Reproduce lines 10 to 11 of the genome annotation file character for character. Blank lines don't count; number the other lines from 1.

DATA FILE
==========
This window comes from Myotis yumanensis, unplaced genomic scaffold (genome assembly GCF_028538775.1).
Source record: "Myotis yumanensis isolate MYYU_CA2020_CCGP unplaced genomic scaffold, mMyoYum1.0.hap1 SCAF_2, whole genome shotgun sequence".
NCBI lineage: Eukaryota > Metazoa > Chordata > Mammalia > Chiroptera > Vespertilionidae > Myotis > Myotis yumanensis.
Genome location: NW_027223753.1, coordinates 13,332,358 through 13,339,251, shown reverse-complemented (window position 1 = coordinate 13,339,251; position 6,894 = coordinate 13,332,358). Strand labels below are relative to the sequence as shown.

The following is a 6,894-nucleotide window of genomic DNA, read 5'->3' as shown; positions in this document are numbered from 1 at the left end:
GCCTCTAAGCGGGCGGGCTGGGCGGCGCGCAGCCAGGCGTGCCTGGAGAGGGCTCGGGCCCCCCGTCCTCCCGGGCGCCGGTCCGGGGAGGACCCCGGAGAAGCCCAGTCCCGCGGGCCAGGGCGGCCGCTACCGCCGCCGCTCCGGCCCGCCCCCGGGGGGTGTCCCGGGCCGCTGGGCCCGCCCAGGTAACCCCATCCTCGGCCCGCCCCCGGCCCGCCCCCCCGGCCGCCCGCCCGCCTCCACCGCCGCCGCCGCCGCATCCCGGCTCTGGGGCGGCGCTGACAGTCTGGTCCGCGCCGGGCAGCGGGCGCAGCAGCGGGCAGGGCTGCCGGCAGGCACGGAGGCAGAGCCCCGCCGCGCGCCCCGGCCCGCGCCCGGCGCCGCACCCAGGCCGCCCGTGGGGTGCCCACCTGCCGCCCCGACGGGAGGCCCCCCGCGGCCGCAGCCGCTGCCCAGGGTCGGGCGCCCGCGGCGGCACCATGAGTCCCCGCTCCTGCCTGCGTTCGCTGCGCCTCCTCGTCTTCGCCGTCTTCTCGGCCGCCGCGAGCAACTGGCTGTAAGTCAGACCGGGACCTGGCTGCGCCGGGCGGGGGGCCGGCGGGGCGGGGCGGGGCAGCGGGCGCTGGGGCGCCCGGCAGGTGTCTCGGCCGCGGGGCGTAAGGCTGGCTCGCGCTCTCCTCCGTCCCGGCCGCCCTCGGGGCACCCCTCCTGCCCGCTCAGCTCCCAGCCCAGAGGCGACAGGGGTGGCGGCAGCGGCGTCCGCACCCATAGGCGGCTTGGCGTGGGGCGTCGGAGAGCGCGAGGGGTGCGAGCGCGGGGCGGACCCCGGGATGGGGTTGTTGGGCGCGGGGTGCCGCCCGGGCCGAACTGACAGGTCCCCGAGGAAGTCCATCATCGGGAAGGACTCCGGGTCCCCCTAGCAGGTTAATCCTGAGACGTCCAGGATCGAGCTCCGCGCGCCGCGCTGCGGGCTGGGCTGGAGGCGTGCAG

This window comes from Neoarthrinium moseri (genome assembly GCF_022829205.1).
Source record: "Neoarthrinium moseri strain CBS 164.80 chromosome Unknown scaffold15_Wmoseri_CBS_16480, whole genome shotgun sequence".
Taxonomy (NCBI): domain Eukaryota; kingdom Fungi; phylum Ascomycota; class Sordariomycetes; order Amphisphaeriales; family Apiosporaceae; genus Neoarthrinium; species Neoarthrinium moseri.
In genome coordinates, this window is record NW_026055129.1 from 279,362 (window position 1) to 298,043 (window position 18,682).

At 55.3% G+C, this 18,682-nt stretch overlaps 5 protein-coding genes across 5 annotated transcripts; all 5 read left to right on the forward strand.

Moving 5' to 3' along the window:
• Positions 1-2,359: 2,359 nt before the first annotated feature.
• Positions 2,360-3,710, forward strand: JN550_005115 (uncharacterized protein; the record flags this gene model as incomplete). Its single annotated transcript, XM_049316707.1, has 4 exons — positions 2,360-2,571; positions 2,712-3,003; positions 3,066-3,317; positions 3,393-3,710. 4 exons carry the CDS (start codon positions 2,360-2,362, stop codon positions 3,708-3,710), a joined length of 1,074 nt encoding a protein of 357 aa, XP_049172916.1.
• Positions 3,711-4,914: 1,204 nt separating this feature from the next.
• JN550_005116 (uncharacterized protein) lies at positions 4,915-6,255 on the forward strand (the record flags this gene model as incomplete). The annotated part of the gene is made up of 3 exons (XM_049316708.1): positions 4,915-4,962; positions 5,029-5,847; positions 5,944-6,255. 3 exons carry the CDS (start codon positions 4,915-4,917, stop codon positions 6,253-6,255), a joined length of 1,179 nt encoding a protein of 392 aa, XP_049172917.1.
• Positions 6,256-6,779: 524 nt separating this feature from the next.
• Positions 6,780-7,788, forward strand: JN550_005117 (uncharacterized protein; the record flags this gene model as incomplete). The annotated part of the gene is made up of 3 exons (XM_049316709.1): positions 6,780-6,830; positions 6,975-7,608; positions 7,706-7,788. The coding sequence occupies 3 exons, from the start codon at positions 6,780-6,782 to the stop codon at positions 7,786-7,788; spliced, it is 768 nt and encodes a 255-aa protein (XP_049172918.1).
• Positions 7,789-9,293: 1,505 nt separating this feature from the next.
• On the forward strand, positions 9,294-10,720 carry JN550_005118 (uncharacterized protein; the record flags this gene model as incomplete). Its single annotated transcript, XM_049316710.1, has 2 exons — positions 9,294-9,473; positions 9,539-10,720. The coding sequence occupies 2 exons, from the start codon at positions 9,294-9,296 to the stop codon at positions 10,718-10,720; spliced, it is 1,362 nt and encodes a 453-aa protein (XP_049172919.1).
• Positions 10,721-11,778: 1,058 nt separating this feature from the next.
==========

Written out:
In genome coordinates, this window is record NW_026055129.1 from 279,362 (window position 1) to 298,043 (window position 18,682).

At 55.3% G+C, this 18,682-nt stretch overlaps 5 protein-coding genes across 5 annotated transcripts; all 5 read left to right on the forward strand.